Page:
The origin story of Library Street Collective’s two-artist exhibition “Zenax,” like many recent collaborations, traces back to social media.
“I reached out to Gary [Lang] via Instagram because I had admired his work for many, many years,” says artist Beverly Fishman. “I started ‘liking’ everything, like an art crush kind of thing.”
When Detroit-based Library Street discussed organizing an exhibition, Fishman pitched the idea of a collaborative show with Lang, who’s based in Ojai, Calif. Fishman, who retired from her post as head of the painting department at the Cranbrook Academy of Art in 2019, moved into a live-work space in Detroit with her husband full-time in 2019. The artist remains busy as ever, with several commissions for large-scale murals coming up in the new year at Michigan State University and a solo show at the Contemporary Dayton, in addition to projects in Chicago and New York.
The link between Fishman and Lang’s aesthetics, intermixed in the downtown gallery, is clear. Both artists use the tools of abstraction — uniquely evocative color palettes contained within sharp geometric forms — to explore the connection between the internal and external body. Lang’s artwork is informed by meditation and movement, while Fishman explores the pharmaceutical industry. The exhibition title, “Zenax” — a portmanteau of “zen” and “Xanax” — speaks to the intention behind their work and the conversations that arise from their proximity within the gallery.
“I saw relationships in our work — not just formally,” says Fishman, adding that she was drawn to the singularity of his forms — circles and squares — as well as his approach to color, which was her entry for responding to Lang’s work.
Fishman’s paintings are rooted in similar ubiquitous shapes, culled from pill shapes and collaged together in polypharmaceutical compositions. Her painting titles serve as a clue for viewers looking at the familiar shapes, some more recognizable than others. Each piece is “Untitled,” and the afflictions targeted through each pill shape are named in parentheses, which offer the viewer a physical connection to the work. Fishman seeks out the less common pill shapes, like triangles and trapezoids, because of their connection to advertising and design.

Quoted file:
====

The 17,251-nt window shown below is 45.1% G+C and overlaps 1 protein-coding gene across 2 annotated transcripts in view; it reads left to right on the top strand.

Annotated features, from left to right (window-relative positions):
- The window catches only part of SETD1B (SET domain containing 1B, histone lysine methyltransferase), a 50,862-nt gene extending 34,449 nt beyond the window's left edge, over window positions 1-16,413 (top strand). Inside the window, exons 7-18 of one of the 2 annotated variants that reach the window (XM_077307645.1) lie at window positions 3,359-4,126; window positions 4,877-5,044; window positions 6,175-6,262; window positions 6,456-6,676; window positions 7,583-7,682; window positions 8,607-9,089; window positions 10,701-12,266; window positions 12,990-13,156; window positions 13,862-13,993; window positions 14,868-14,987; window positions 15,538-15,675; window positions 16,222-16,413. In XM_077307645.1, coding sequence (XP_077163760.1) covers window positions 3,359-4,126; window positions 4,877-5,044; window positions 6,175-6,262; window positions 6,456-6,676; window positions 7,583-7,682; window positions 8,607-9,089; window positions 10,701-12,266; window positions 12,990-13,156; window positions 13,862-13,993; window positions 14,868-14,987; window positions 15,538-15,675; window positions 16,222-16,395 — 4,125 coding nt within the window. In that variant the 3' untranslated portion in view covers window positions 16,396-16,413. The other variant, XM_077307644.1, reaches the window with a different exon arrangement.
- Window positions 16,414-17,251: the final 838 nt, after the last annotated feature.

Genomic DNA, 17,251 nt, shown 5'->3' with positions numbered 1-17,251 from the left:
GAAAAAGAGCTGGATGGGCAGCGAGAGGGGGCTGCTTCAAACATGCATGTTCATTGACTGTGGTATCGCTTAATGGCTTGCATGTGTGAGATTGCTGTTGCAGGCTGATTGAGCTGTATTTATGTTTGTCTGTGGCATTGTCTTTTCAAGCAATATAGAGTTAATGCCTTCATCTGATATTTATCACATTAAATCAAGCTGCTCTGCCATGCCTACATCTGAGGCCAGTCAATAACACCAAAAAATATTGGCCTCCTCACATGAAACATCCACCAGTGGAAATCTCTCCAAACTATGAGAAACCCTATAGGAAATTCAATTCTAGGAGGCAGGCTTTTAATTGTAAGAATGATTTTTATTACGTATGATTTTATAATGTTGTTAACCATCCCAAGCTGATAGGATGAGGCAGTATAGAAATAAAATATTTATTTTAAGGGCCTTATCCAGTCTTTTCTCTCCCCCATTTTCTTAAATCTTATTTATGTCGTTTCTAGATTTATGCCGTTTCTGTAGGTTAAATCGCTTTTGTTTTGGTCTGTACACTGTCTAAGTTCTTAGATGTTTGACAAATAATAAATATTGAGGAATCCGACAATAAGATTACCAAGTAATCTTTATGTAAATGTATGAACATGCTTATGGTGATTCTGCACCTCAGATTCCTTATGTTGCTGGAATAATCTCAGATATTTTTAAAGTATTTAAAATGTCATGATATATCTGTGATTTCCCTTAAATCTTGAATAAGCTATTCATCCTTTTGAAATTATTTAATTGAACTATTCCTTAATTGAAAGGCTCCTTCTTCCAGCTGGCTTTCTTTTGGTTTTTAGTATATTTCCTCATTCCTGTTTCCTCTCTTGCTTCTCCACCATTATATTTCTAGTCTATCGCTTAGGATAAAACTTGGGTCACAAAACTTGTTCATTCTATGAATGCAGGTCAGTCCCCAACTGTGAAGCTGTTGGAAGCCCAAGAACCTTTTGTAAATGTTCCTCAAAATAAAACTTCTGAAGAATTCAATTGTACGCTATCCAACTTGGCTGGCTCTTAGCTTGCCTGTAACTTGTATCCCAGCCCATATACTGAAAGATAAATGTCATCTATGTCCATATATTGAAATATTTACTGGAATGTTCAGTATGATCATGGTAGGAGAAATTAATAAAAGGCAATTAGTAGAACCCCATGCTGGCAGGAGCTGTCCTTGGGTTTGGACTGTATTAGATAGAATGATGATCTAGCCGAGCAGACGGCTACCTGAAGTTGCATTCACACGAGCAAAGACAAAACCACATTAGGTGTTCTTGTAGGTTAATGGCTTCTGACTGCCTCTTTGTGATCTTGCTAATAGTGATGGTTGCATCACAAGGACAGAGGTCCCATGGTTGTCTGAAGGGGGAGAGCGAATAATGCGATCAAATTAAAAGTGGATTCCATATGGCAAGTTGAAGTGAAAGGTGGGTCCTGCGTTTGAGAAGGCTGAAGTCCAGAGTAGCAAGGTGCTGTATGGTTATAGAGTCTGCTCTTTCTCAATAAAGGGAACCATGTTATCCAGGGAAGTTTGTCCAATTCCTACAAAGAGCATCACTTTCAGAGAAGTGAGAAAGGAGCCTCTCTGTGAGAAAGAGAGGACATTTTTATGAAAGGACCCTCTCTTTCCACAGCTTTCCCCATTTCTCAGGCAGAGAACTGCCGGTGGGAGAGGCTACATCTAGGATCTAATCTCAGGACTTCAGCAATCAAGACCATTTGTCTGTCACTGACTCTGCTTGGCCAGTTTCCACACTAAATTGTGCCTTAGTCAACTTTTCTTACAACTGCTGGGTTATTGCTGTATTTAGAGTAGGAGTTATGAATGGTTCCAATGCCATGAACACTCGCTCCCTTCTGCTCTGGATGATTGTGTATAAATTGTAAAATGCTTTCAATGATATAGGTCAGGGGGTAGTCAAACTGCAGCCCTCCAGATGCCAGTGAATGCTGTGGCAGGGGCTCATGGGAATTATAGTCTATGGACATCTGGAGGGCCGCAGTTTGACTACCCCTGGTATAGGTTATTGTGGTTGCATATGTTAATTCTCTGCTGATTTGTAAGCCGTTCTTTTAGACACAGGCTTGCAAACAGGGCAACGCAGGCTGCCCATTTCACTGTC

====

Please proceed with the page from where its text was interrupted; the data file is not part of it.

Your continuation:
“I don’t name brand names because I don’t want to be sued. There’s a lot of money that goes into all aspects of pharmaceuticals — the name, the size of it, the shape, the color, the design — and I’m well aware of that,” she says.
Fishman is well-versed in the psychology of color, which the pharmaceutical industry taps into, and the bright colorscape of her work reads differently when the subject matter is brought to the foreground. But she doesn’t regard the drug industry with pessimism — interpretation is left to the beholder.
“I want my work to discuss real-life things without being didactic,” she says. “I’m not out to say this is good, this is bad, this is how you should think. I’m presenting, hopefully, a work of art that seduces the viewer long enough to think.”
Fishman has based her work in the medical industry since the late ’90s, and has witnessed a societal shift in how people discuss medication with each other.
“I’m tracking society in a way; I’m tracking what is going on. It’s fueling me. How can I get away from it?” says Fishman, asked about her ongoing artistic curiosity toward the industry. “When I started this work, people were like, why are you focused on this? They said, ‘this isn’t personal to you.’ I said — you know my personal life? Nobody knew what pills people took,” she continues. “That wasn’t normal discussion. But in hindsight, people say to me, how did you know? And I say, it was always out there. Nobody was paying attention.”